Lynn:
Next thing is learning together. At work, I have a lot of people that come to me from LinkedIn Learning and they say, “Will you mentor me?” And I’m like, “No, I don’t mentor people, but I work together. And if you want to work with me, then we’ll work maybe an hour or two just to make sure that you’re comfortable. And then you can be a subcontractor for me.” And I probably had now maybe almost 15 people do that over the years. And it’s been such an enjoyable experience. It’s so interesting. The behavior is learning together because they come to me because I was their instructor and they’re intimidated usually. And so one of the first things that I say is, “Look, I know some things, you know some things. Google knows more things.” So I consider it a positive thing to see who can Google faster. Because just Google it, Google it, Google it. Let’s go. Let’s go. Let’s go. So learn together.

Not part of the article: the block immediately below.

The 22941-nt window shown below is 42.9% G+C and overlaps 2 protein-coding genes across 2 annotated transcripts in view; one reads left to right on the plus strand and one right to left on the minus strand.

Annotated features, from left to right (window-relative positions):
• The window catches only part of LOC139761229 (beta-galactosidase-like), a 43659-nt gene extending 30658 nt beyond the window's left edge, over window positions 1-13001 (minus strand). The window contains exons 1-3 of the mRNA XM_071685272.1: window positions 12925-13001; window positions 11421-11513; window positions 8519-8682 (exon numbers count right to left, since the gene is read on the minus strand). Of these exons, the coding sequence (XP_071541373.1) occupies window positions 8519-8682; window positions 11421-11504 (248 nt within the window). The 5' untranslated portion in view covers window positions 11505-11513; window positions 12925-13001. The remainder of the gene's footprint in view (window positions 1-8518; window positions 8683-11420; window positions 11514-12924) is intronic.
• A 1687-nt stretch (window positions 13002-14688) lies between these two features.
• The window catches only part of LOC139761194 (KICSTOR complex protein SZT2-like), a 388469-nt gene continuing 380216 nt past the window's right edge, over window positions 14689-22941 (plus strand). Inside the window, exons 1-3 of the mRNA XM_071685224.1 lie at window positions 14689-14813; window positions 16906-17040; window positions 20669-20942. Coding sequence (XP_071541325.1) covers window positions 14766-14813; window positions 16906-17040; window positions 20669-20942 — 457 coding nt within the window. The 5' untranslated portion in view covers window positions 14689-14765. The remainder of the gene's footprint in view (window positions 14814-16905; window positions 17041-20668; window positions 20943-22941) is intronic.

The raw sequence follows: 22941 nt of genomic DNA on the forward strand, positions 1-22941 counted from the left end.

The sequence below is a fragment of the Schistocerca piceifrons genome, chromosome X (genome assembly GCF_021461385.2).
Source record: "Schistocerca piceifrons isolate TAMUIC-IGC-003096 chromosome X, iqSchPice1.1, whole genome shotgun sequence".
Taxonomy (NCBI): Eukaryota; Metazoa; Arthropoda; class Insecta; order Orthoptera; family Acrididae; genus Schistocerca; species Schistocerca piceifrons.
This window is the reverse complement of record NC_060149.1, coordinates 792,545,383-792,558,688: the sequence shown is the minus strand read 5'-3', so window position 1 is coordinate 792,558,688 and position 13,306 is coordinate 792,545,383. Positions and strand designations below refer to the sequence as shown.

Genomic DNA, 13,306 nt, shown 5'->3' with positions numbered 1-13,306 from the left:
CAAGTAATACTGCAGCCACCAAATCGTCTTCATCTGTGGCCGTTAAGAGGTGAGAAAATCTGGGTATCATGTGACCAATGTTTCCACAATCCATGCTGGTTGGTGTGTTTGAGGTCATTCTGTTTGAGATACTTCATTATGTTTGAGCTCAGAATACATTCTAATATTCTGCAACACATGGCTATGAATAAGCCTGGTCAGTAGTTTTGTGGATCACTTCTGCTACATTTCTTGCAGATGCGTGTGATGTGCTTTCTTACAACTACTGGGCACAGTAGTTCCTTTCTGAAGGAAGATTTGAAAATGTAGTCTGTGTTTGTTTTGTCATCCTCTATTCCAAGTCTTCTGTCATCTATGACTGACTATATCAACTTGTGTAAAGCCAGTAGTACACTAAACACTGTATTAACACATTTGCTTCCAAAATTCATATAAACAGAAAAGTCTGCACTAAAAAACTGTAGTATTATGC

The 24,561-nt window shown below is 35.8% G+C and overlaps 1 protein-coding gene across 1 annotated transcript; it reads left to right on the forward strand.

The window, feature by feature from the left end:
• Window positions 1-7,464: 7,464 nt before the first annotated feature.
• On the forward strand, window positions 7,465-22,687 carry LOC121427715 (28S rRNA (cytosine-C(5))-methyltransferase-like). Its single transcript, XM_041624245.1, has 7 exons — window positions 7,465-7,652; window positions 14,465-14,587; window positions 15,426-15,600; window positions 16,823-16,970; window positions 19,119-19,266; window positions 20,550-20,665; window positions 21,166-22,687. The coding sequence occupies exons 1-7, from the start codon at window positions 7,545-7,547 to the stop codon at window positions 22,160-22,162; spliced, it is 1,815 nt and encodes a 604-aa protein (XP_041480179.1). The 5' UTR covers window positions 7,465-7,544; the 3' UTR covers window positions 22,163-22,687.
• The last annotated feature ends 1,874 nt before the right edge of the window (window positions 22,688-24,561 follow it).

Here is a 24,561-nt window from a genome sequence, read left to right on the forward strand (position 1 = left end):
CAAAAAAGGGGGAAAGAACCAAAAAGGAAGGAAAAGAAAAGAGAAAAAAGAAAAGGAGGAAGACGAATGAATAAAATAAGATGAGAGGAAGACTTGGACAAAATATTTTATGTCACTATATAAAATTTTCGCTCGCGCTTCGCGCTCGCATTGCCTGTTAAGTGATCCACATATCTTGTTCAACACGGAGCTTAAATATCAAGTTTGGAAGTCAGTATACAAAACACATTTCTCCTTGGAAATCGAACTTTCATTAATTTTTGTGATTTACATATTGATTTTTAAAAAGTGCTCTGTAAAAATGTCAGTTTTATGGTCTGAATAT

Lynn:
And then the third thing is, I’m an introvert. And the whole collaborative coding thing, I was dragged into it. And at first I have to tell you, I really hated it because it was enforced pairing. And everything, you must pair. You can’t write one line of code unless you… That’s crap for me anyway. I call it apart together. Again, it’s a human first, creating software is a human first activity. Humans have moods. You ebb and flow. Sometimes, I mean, there are extreme extroverts. Okay, they do exist. But I think the greater majority of people are on sort of a spectrum of introversion and extroversion. And it depends on kind of your life and the context. So I call it apart together. One of the things that I’ll say to people is do you want to work on this thing kind of on your own and then come back together on it? Do you want to try to do it together? So again, get this understanding between people. So again, to kind of summarize, human first, learn together, and apart together. Those are the behaviors that I think you would observe.

Richard:
What could listeners and viewers who want to have teams that are this successful do? What would you advise them?

Lynn: